In 2017, JD.com launched its “Green Stream Initiative” platform, implementing a smart packaging recommendation system to reduce the overuse of packaging material. According to the firm, by using slimmer tape and lighter plastic bags, the company has prevented the generation of 50,000 tons of plastic waste. It has also reduced 1.3 million tons of paper waste by going paperless and using lighter and recycled boxes. 

“We are also trying to increase the social awareness on the issue and educate both merchants and buyers on our platform,” a JD.com’s spokesperson told KrASIA, adding that the company encourages customers to choose to use recycled boxes when ordering on JD.com. By doing so, customers can get JD points, which can be used as money on the platform.

JD.com launched a “green box.” The package can be used approximately ten times. Source: JD.com.

Last year, tech retailer Suning launched a program to use shared delivery boxes in 13 Chinese cities. These boxes don’t have logos on them, so logistics companies and retailers can reuse it. Retailers can place orders in one of Suning’s shared delivery boxes and then logistics companies can reuse the box again other orders. The cost of one shared delivery box is around RMB 25 (USD 3.60) and can be used up to 1,000 times, according to Suning.

Alibaba, meanwhile, started to implement its environmental conservation efforts in 2013, when its logistic arm, Cainiao, launched a green logistics initiative with 32 Chinese and international partners. The initiative focused on green solutions such as promoting the use of greener packaging and recycling, adopting electric delivery vehicles in nearly 20 cities, and applying big data to improve efficiency in logistics, according to Alibaba. The company reported that its efforts saved 1 billion packing boxes and delivered 0.5 million parcels packed in 100% biodegradable materials.

In 2016, Cainiao Network, Alibaba Foundation, China Environmental Protection Foundation, and six of the largest logistics companies in China established the Cainiao Green Alliance Foundation, pledging RMB 300 million to research the promotion of green logistics, consumption, and supply chain.

“During 2019’s 11.11, Alibaba’s shopping festival, Cainiao and its partners rolled out flash recycling stations across 31 provinces, and we estimate that hundreds of millions of parcel boxes can be recycled and reused each year, reducing carbon emissions equivalent to planting 740,000 trees,” Cainiao’s spokesperson, explained to KrASIA.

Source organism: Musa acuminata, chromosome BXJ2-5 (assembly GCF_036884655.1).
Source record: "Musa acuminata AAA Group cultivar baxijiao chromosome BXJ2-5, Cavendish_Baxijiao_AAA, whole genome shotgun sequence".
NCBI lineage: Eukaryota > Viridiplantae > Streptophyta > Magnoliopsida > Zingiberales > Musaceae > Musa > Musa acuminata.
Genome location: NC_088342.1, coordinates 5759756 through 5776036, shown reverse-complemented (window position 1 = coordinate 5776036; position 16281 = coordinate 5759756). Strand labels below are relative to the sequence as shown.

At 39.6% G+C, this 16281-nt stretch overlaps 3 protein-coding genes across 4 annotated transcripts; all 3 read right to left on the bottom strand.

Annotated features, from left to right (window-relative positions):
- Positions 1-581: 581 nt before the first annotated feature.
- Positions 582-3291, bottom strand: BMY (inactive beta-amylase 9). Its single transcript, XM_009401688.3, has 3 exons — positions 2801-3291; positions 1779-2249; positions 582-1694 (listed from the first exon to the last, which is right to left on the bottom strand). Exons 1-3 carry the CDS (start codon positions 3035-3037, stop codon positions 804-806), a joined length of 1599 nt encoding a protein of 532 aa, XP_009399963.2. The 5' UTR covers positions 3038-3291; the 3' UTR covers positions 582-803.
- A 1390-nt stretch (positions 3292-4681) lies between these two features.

Moreover, Cainiao has also developed its own smart packaging algorithm, which assesses purchased items by category, volume, weight, and area, and then matches the goods to the most space-efficient form of packaging. Cainiao’s spokesperson further said this system helps improve packaging efficiency for about 530 million parcels each year and cuts the amount of wasted material due to overpacking by 15%.

Cainiao’s recycling station in a community center. Source: Cainiao.

Challenges ahead

Even if the industry and regulators have launched initiatives to better manage the current plastic waste and improve the recycling rate, a higher level of efficiency and strict implementation of measures by e-commerce players are required to deal with the growing volume of parcels.

To promote long-term sustainability in China’s e-commerce consumption era, it is crucial to create comprehensive recycling management systems across the value chain, with a strong collaboration between e-commerce players and express delivery giants, as recommended by 1421 Consulting Group.

When asked about possible cooperation programs, both Alibaba and JD.com’s spokespersons told KrASIA that they are open to establishing more solutions to green the industry and their environmental footprint.

Consumers also play their roles, as they have the power to influence businesses by demanding greener practices and supporting firms favoring sustainable alternatives to excessive plastic packages.